LONDON (Reuters) - Britain struck Syria with air-launched cruise missiles on Saturday in partnership with the United States and France to try to cripple its chemical weapons facilities and stop what Prime Minister Theresa May cast as a global slide towards their greater use.
Four Tornado jets from the Akrotiri base in Cyprus fired eight missiles at a military facility near Homs where it was assessed that Syria had stockpiled chemicals, the Ministry of Defence said.
May said the strike was “limited and targeted” and came after intelligence indicated that Syrian military officials had coordinated a chlorine attack in the Damascus suburb of Douma on April 7.
She said the missile attacks had been aimed at deterring President Bashar al-Assad’s further use of chemical weapons and were not an attempt to topple the Syrian government.
“This is not about intervening in a civil war. It is not about regime change,” May said in a statement minutes after U.S. President Donald Trump announced the strikes.
May later told reporters that the Western missiles had struck a chemical weapons storage and production facility, a chemical weapons research centre and a military bunker involved in chemical weapons attacks.
By launching strikes without prior approval from parliament, May dispensed with a non-binding constitutional convention dating back to the 2003 invasion of Iraq. She said speed was essential and that military action was in the national interest.
“It was both right and legal to take military action,” May said, adding that she would update parliament on Monday.
May made clear the strike was a specific response to the Douma attack, which killed up to 75 people, including children.
She dismissed as “grotesque and absurd” a claim by Russia, which joined the war in 2015 to back Assad, that Britain had staged the Douma attack.
Her office issued a statement detailing what it said was the legal justification for military action, saying Assad had used chemical weapons since 2013 and the blocking of United Nations action by Russia and other allies of Syria left no alternative to “truly exceptional” use of force.
“Such an intervention was directed exclusively to averting a humanitarian catastrophe caused by the Syrian regime’s use of chemical weapons, and the action was the minimum judged necessary for that purpose,” Downing Street said.
May referred to last month’s nerve agent attack on former spy Sergei Skripal and his daughter in the English city of Salisbury, which Britain has blamed on Russia. Moscow has denied any involvement.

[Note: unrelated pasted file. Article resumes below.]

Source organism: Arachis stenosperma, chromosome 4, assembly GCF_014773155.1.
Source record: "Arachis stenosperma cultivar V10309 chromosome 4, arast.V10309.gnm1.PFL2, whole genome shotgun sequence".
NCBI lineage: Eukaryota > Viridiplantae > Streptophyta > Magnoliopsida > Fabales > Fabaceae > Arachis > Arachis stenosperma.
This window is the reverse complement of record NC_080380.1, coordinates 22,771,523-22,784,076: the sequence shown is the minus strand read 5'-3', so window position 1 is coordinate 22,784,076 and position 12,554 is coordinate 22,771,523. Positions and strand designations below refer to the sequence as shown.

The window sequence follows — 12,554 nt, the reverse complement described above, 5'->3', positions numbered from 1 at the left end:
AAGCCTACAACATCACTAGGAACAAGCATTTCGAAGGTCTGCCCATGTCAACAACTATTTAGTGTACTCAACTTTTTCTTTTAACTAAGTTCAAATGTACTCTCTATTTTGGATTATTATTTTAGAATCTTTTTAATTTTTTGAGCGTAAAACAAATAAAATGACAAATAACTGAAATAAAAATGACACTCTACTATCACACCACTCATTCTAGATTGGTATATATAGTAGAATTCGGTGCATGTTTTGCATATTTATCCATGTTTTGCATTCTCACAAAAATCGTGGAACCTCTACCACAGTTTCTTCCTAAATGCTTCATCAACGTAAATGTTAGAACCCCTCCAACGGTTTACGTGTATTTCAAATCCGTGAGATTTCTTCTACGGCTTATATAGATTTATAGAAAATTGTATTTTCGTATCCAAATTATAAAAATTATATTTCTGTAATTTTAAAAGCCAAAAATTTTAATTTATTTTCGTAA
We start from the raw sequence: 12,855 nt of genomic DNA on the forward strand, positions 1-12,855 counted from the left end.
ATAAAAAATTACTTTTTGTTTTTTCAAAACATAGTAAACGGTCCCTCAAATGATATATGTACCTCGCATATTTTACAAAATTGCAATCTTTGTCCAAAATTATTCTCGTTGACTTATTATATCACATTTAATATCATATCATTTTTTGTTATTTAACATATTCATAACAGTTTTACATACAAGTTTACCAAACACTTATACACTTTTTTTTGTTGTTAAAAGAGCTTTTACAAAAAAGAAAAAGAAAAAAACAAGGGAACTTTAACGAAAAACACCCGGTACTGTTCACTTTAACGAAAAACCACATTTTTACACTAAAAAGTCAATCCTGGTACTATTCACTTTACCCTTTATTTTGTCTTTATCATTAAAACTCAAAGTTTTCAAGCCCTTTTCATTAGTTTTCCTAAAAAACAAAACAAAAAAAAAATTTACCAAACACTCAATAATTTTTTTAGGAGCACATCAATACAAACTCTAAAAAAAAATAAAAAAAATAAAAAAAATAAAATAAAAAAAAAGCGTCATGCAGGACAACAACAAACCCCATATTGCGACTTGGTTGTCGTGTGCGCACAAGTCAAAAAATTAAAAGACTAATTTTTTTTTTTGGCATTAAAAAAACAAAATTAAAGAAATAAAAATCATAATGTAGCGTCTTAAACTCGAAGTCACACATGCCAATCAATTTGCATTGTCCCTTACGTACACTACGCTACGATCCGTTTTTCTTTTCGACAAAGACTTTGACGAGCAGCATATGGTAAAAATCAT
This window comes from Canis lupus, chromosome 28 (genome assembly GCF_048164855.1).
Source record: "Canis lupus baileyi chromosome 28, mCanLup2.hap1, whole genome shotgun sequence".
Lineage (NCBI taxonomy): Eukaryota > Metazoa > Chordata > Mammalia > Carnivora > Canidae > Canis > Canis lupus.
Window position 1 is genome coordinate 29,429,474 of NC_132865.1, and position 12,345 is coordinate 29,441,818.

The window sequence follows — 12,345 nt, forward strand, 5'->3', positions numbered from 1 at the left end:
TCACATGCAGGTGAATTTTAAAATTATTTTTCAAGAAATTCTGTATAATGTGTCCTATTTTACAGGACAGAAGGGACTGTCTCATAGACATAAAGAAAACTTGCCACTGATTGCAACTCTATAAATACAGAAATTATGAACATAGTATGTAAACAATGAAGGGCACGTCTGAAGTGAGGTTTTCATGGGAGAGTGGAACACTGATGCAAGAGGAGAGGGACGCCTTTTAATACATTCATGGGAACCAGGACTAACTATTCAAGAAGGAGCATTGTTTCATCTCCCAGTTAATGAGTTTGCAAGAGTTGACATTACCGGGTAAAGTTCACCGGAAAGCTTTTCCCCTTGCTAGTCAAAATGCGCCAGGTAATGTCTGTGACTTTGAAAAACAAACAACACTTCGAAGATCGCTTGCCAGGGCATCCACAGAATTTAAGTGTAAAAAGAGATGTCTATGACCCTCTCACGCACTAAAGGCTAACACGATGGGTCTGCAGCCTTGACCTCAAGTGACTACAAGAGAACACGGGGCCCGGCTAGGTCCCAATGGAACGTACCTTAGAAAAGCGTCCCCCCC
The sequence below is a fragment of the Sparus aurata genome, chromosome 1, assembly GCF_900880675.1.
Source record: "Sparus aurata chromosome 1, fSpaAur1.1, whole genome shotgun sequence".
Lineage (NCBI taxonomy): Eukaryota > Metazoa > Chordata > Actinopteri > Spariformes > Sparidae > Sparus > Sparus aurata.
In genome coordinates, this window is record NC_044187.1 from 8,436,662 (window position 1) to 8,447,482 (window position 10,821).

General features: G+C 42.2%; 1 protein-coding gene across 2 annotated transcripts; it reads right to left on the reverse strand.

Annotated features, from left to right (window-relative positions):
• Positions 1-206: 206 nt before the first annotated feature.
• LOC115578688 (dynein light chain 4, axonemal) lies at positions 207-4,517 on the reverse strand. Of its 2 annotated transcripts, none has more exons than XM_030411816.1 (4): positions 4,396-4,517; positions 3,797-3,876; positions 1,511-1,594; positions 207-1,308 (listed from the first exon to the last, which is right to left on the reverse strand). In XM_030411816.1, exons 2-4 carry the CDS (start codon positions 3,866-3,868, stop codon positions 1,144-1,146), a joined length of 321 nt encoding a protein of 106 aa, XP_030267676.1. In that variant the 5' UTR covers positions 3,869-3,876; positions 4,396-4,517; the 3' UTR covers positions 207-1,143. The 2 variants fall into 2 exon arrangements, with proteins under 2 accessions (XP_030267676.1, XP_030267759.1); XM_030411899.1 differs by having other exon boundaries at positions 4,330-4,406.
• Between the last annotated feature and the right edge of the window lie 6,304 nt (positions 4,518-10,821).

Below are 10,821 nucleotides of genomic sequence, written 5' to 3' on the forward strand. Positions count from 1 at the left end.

“We cannot allow the use of chemical weapons to become normalised – either within Syria, on the streets of the UK or elsewhere,” May told reporters in Downing Street.
She said almost a century of global aversion to the use of chemical weapons had been eroded in Douma and Salisbury.
May’s office said she had spoken to the Crown Prince of Saudi Arabia, Mohammed bin Salman, Turkish President Tayyip Erdogan, German Chancellor Angela Merkel and the prime ministers of Italy, Australia and Canada about the strikes.
It said they all agreed with her on “the importance of restoring the international norm that the use of chemical weapons is never acceptable”.
May also spoke to Trump and French President Macron, and they agreed the strikes had been a success, Downing Street said.
The small Northern Irish political party that props up her government said May was justified in taking such action.
However, opposition Labour leader Jeremy Corbyn, a fervent anti-war campaigner, called the strikes “legally questionable” and said May should have recalled parliament from recess and “not trailed after Donald Trump”.
“Bombs won’t save lives or bring about peace,” he said. “Britain should be playing a leadership role to bring about a ceasefire in the conflict, not taking instructions from Washington and putting British military personnel in harm’s way.”
Many politicians including some in May’s own Conservative Party, had backed his call for parliament to be asked before any military strike.
A BMG poll, taken before the strikes and published by the Independent newspaper on Saturday, indicated that 28 percent of Britons backed air strikes, with 36 percent opposed.
Former prime minister David Cameron lost a parliamentary vote on air strikes against Assad’s forces in 2013 when 30 Conservative lawmakers voted against action, with many Britons wary of entering another conflict after interventions in Iraq, Afghanistan and Libya failed to bring stability to the region.
Additional reporting by Andrew MacAskill, William James, William Schomberg and Alistair Smout; Writing by Michael Holden and Guy Faulconbridge; Editing by Angus MacSwan, Peter Graff and Toby Chopra